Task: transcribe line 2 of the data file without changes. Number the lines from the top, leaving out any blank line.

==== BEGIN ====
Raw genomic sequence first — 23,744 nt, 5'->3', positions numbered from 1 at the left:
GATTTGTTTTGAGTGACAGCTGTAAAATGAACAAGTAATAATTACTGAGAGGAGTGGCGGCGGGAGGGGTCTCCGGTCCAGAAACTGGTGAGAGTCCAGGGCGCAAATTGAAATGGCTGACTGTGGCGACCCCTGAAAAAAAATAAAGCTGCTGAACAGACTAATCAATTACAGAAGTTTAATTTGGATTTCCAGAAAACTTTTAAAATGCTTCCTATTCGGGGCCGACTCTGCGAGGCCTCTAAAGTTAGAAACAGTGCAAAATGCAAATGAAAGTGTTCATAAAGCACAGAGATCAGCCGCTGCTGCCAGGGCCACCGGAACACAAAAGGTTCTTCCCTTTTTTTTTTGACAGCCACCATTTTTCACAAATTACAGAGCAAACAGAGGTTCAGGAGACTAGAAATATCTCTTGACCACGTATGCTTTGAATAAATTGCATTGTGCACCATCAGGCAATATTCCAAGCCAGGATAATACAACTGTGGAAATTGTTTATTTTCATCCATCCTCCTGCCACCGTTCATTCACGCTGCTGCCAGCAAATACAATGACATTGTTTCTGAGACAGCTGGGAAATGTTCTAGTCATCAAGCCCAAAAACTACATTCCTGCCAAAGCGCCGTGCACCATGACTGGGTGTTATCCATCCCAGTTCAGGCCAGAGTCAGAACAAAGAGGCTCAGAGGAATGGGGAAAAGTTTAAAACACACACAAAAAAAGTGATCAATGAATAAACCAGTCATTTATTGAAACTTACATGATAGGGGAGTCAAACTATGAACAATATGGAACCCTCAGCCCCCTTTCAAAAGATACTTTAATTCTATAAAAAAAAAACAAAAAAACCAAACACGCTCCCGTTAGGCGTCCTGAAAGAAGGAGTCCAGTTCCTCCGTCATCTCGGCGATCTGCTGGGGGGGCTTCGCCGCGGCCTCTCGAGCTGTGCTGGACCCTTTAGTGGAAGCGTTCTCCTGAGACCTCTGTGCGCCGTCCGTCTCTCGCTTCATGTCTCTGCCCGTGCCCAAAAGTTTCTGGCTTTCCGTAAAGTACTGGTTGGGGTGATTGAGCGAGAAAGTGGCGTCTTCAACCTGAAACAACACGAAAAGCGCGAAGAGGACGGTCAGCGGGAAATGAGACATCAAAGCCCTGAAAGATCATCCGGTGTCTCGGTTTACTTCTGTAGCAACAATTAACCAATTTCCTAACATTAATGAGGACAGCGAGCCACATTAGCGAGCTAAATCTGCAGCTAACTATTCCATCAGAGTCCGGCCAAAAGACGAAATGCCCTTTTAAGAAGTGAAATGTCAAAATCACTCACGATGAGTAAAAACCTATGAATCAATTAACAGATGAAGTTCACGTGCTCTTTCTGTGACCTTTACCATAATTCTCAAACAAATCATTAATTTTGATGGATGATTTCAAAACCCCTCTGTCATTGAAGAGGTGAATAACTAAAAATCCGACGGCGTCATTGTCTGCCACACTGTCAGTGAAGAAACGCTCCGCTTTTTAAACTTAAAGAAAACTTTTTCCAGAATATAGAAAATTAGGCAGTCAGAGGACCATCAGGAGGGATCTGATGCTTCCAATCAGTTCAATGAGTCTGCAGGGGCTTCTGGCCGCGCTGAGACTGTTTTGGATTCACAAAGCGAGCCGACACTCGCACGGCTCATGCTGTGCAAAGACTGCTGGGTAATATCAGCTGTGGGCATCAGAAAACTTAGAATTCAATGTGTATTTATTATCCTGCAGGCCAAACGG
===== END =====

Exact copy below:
GATTTGTTTTGAGTGACAGCTGTAAAATGAACAAGTAATAATTACTGAGAGGAGTGGCGGCGGGAGGGGTCTCCGGTCCAGAAACTGGTGAGAGTCCAGGGCGCAAATTGAAATGGCTGACTGTGGCGACCCCTGAAAAAAAATAAAGCTGCTGAACAGACTAATCAATTACAGAAGTTTAATTTGGATTTCCAGAAAACTTTTAAAATGCTTCCTATTCGGGGCCGACTCTGCGAGGCCTCTAAAGTTAGAAACAGTGCAAAATGCAAATGAAAGTGTTCATAAAGCACAGAGATCAGCCGCTGCTGCCAGGGCCACCGGAACACAAAAGGTTCTTCCCTTTTTTTTTTGACAGCCACCATTTTTCACAAATTACAGAGCAAACAGAGGTTCAGGAGACTAGAAATATCTCTTGACCACGTATGCTTTGAATAAATTGCATTGTGCACCATCAGGCAATATTCCAAGCCAGGATAATACAACTGTGGAAATTGTTTATTTTCATCCATCCTCCTGCCACCGTTCATTCACGCTGCTGCCAGCAAATACAATGACATTGTTTCTGAGACAGCTGGGAAATGTTCTAGTCATCAAGCCCAAAAACTACATTCCTGCCAAAGCGCCGTGCACCATGACTGGGTGTTATCCATCCCAGTTCAGGCCAGAGTCAGAACAAAGAGGCTCAGAGGAATGGGGAAAAGTTTAAAACACACACAAAAAAAGTGATCAATGAATAAACCAGTCATTTATTGAAACTTACATGATAGGGGAGTCAAACTATGAACAATATGGAACCCTCAGCCCCCTTTCAAAAGATACTTTAATTCTATAAAAAAAAAACAAAAAAACCAAACACGCTCCCGTTAGGCGTCCTGAAAGAAGGAGTCCAGTTCCTCCGTCATCTCGGCGATCTGCTGGGGGGGCTTCGCCGCGGCCTCTCGAGCTGTGCTGGACCCTTTAGTGGAAGCGTTCTCCTGAGACCTCTGTGCGCCGTCCGTCTCTCGCTTCATGTCTCTGCCCGTGCCCAAAAGTTTCTGGCTTTCCGTAAAGTACTGGTTGGGGTGATTGAGCGAGAAAGTGGCGTCTTCAACCTGAAACAACACGAAAAGCGCGAAGAGGACGGTCAGCGGGAAATGAGACATCAAAGCCCTGAAAGATCATCCGGTGTCTCGGTTTACTTCTGTAGCAACAATTAACCAATTTCCTAACATTAATGAGGACAGCGAGCCACATTAGCGAGCTAAATCTGCAGCTAACTATTCCATCAGAGTCCGGCCAAAAGACGAAATGCCCTTTTAAGAAGTGAAATGTCAAAATCACTCACGATGAGTAAAAACCTATGAATCAATTAACAGATGAAGTTCACGTGCTCTTTCTGTGACCTTTACCATAATTCTCAAACAAATCATTAATTTTGATGGATGATTTCAAAACCCCTCTGTCATTGAAGAGGTGAATAACTAAAAATCCGACGGCGTCATTGTCTGCCACACTGTCAGTGAAGAAACGCTCCGCTTTTTAAACTTAAAGAAAACTTTTTCCAGAATATAGAAAATTAGGCAGTCAGAGGACCATCAGGAGGGATCTGATGCTTCCAATCAGTTCAATGAGTCTGCAGGGGCTTCTGGCCGCGCTGAGACTGTTTTGGATTCACAAAGCGAGCCGACACTCGCACGGCTCATGCTGTGCAAAGACTGCTGGGTAATATCAGCTGTGGGCATCAGAAAACTTAGAATTCAATGTGTATTTATTATCCTGCAGGCCAAACGG